When it comes to food for gerbils, there are far fewer options available than foods for cats or dogs. But it can still be a daunting task to figure out what we should feed our gerbils.
To make things more complicated, some of the best-selling commercial gerbil foods aren’t actually right for our beloved gerbs.
If you have experience with any of these gerbil foods, please let us know what you think of it in the comments! Your input helps us to maintain the most up-to-date information about what’s best for our pets.
Before looking at specific gerbil foods, it’s essential to understand what you’re looking for in an excellent gerbil food. You can find our complete dietary guidelines for gerbils here to learn more about what we look for in gerbil nutrition.
Note: This article is specifically referring to Mongolian gerbils. Fat-tailed gerbils can essentially eat a similar diet, but their specific needs may differ.
What Kind of Food Do Gerbils Need?
Most gerbil owners, experts, and hobbyists agree that a balanced gerbil diet should include three components:
- Lab blocks or pellets
- Seed mix
- Fresh vegetables and fruits
There are some who disagree with providing lab blocks, citing that they contain low-quality ingredients and unnecessary additions (which is true).
But we find that pellets are a suitable addition to a gerbil’s diet, and so do most veterinary experts. Pelleted food with the right nutritional balance ensures that your gerbils are receiving a wide range of nutrients with each bite.
Almost all gerbils will pick out the parts of a seed mix they like and leave the parts they don’t like, which means they’re not getting all of the nutrients listed on the packaging. This occurs even if you provide the correct amount of food each day. Eventually, this can lead to weight loss, stress, and ill health.
Some will cite the fact that “wild gerbils don’t need lab blocks, so they don’t need them in captivity.” But the fact is that wild gerbils only live about a year at most.
They either die to predation, the harsh environment, or malnutrition. We get to treat our gerbils to a safe environment and a complete diet, which means they typically live about twice as long.
Lab blocks are also wonderful for helping keep your gerbil’s teeth and claws trim and provide additional chewing enrichment.
Best Commercial Gerbil Food
Now we’ll look at the best commercially available food for gerbils, including lab blocks and seed mixes.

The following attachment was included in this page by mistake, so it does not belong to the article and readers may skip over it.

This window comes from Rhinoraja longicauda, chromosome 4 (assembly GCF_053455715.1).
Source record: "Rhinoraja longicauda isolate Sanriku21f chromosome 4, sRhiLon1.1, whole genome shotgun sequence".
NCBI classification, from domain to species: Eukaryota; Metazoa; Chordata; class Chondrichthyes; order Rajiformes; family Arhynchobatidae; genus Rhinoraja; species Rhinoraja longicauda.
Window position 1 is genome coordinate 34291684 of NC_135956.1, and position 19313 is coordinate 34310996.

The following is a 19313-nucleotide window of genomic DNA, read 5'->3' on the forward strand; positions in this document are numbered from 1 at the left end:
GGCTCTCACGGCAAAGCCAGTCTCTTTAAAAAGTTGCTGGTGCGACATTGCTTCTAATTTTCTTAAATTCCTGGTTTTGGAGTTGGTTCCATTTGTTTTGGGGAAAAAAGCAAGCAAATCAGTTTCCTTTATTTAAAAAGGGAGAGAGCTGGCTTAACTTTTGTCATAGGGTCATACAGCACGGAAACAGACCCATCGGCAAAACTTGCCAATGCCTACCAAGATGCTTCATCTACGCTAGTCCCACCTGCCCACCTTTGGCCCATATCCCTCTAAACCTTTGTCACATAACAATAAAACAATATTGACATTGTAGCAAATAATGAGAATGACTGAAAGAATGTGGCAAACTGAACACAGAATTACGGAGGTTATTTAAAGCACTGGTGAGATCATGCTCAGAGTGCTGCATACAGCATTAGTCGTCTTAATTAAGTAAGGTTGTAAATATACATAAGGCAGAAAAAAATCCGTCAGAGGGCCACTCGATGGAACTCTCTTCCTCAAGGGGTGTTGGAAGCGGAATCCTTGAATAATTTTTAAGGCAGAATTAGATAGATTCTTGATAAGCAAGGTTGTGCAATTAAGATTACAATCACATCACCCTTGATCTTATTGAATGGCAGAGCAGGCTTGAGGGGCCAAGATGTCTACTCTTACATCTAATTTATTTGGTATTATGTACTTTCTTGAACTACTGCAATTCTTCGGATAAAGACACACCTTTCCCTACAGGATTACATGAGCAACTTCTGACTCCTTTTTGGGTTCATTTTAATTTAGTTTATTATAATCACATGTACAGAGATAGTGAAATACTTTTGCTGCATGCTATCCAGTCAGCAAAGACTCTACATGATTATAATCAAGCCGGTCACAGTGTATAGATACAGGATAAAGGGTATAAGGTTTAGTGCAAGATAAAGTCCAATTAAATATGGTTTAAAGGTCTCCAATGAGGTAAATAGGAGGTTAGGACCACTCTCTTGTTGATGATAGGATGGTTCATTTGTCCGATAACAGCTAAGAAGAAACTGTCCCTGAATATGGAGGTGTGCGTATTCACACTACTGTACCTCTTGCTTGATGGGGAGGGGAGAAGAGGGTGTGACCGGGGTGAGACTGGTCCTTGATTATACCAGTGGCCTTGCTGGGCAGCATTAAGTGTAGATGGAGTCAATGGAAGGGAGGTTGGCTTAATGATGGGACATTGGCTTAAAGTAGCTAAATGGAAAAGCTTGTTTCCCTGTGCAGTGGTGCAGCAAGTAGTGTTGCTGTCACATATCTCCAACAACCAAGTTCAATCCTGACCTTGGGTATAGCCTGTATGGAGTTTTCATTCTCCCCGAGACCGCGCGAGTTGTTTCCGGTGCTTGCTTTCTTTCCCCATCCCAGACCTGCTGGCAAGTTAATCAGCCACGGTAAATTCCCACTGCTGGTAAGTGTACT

Best lab blocks and pellets for gerbils
A good lab block for gerbils has a high level of protein and a modest amount of fat.
Although lab blocks do contain filler ingredients, these are necessary to hold the block together and ensure that your gerbils get a wide variety of nutrients in every bite. These fillers are safe for gerbils to consume, even if they do not add nutritional value.
Here are the lab blocks that we, and many other gerbils owners and experts, recommend.
Protein: 14.3% | Fat: 4.0% | Fiber: Unknown
The Teklad Global Rodent Diet, 2014 formulation by ENVIGO is highly regarded as a nutritional lab block for gerbils. It has lower protein than other lab blocks, which can help ensure your gerbil doesn’t consume too much protein on a daily basis.
Teklad lab blocks are formulated to high standards to ensure that the food doesn’t interfere with any scientific studies performed on rodents in any way. These lab blocks were created with longevity specifically in mind, which is why they contain lower protein content than most lab blocks.
We don’t recommend going up to the 2019 or 2020 formulations as these contain too much fat content for gerbils.
You can read more about ENVIGO’s rodent food formulations here.
Protein: 15-17% | Fat: 4.0% | Fiber: 5.5%
These specially formulated gerbil pellets are an excellent, well-balanced choice.
They’re unique in that they were created specifically for gerbils, while other lab blocks and pellets had rats, mice, or hamsters in mind as the primary audience.
This pelleted formula lists a guaranteed protein analysis of 15%, but it’s also been reported by the brand as 17%. Either way, this is a good level of protein for a gerbil diet.
Protein: 23% | Fat: 4% | Fiber: 5%